A private catholic school in the US is facing a social media storm after it issued a ban on parents bringing forgotten lunches in for their children.
Catholic High School for Boys, in North Little Rock, Arkansas, shared a photo of its own door sign on August 10 to Facebook, which reads: 'If you are dropping off your son's forgotten lunch, books, homework, equipment etc., please TURN AROUND and exit the building. Your son will learn to problem-solve in your absence.'
The post has since gained more than 70,000 'likes' and more than 3,600 comments with some applauding the school - which educates boys aged between 14 and 18 - for teaching students 'autonomy' and others accusing the $4,400-a-year school of 'starving' them.
The school's principal Steve Straessle told FEMAIL: 'We have had zero complaints from Catholic High parents because they know, on campus, their sons have every tool necessary to solve the problems listed on the sign.
'The policy is still in place. The sign is still in place.'
And one student, Patrick Wingfield, tod Arkansas Matters: 'It makes me think for myself and not rely on other people to do things for me. And if I make a mistake, I need to learn from it and try to fix it.'
But the new rule has social media divided.
One woman, Dani Leppo, commented: 'Because starving your children is a great way to enhance their educational development. Jesus would definitely tell your hungry child to "problem solve" his way out of it. Hypocrites.'
And a teacher, Fred Simpkins, concurred, stating: 'I totally disagree with this [...] I'd be pretty upset if I was paying a lot of money for my child to have a private school education and wasn't allowed to bring him/her something he/she forgot. I'm a teacher and guess what folks? I FORGET THINGS TOO!'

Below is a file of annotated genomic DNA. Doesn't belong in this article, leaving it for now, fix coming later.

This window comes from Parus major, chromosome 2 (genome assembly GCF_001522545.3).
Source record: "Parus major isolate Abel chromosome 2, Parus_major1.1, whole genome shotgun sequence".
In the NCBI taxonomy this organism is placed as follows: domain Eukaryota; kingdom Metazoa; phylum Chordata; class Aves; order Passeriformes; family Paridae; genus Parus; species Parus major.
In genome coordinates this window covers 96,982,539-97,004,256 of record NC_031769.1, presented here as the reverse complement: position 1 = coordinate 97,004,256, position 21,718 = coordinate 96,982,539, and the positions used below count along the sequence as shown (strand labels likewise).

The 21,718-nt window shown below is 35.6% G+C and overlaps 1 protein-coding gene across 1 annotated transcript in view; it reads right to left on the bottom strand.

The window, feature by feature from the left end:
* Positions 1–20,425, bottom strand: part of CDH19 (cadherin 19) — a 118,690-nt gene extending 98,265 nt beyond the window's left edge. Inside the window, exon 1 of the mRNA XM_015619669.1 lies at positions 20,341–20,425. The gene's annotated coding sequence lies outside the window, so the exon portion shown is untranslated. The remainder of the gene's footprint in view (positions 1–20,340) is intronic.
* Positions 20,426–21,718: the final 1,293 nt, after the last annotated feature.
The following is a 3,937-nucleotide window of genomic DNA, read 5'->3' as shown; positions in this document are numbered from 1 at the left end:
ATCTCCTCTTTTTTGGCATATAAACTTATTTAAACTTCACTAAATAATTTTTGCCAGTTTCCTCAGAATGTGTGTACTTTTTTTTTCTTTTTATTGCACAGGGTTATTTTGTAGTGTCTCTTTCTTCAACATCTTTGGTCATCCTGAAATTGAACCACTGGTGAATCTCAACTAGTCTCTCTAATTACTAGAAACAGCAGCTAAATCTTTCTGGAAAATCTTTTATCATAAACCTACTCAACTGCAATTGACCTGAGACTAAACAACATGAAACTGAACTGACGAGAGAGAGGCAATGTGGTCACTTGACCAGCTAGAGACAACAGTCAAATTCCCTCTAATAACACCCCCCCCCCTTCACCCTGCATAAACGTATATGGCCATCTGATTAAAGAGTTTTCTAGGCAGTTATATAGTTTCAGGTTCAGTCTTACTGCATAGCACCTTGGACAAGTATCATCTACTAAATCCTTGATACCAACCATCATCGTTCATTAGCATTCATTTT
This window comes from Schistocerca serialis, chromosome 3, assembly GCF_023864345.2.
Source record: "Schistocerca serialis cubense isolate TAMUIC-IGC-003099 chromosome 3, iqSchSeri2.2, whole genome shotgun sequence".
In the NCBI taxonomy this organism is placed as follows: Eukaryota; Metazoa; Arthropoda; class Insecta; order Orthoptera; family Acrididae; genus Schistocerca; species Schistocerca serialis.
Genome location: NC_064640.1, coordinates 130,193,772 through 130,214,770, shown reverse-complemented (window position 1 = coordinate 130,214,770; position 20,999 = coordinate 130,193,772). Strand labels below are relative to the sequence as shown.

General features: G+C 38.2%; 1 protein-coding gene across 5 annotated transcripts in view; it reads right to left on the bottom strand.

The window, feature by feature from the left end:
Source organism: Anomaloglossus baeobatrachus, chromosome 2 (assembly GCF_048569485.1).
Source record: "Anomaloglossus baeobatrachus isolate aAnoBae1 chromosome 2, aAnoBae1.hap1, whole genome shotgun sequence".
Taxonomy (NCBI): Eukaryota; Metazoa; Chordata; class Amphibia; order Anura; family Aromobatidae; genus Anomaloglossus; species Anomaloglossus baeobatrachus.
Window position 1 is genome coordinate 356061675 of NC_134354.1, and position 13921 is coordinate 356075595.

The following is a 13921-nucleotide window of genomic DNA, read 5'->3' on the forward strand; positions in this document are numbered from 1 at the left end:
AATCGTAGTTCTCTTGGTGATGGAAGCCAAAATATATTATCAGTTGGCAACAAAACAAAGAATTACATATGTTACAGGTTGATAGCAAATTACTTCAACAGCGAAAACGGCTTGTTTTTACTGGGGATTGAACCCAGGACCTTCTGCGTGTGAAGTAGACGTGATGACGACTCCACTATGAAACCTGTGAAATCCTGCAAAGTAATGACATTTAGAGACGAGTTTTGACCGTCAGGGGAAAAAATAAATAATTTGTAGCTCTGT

Others, however, took the opposite stance.
Tom Massmann wrote: 'Teach your high school kid a little self-sufficiency. Can't believe people are actually upset about this sign.'
And Joani Matthews remarked: 'OMG this says it is a Catholic High School for boys not an elementary school, not first grade, this is a high school for boys.
'I agree if they do not have their act together by now the parents need to turn around walk away and let their child suffer the consequence or they will never grow up to be young men.'
Caren Caruthers Crossland added: 'Your child will not die if they forget their lunch and you are not a bad parent by letting them figure it out on their own. Society will thank you one day when your son is a productive citizen because you didn't do everything for him.'
Another, Linda Lemanski, kicked it up a notch by saying: 'Don't know you but when he forgets his condem [sic] and gives you a grand baby in high school you may regret teaching him for not being responsible.'
But mother Trudy Berryman hit back with the comment: 'Nope. I teach my kids plenty and by dropping something off to them, I'm teaching them "mum's got my back" I'll take care of turning my child into a responsible adult, school can teach them how to problem solve maths sums.'
The fact that the school in question is private and not public was seized upon by several Facebook users.
Anthony Mead wrote: 'Send them to public school if you really want them to learn problem solving and real world skills and not be coddled.'
In one of the most highly rated comments, Quinn Gasaway stated: 'Many of you seem to think that a private school should be run like a public school. Private schools have a degree of autonomy to them.
'Public schools do not. Ergo, if you want to dictate how a school conducts its own business, stay away from private schools. Or else open your own high school where nap time is part of the curriculum and grades are smiley faces or frowny faces.'
Catholic High School charges $4,400 per year in tuition fees for Catholics and $5,400 per year for boys of other faith traditions. Registration, class and book fees range from $300 to $600 each year.
In 1999, former president Bill described its principal, Fr George Tribou, as 'the best educator in my home state, if not the whole country.'
Its students performed well above the national average in its SAT scores last year; 24.9 versus the country's average of 20.
According to its website: 'Catholic High School is a college-preparatory high school in Little Rock, Arkansas, founded in 1930 that strives to challenge boys academically while also teaching the truths of manhood - faith, integrity, and, as Father Tribou often stressed, duty. '
As part of the uniform, the boys wear gold rings on their right index fingers which bear a tribute to the Virgin Mary and the phrase 'Mary conceived without sin'.
FEMAIL has contacted Catholic High School For Boys for comment.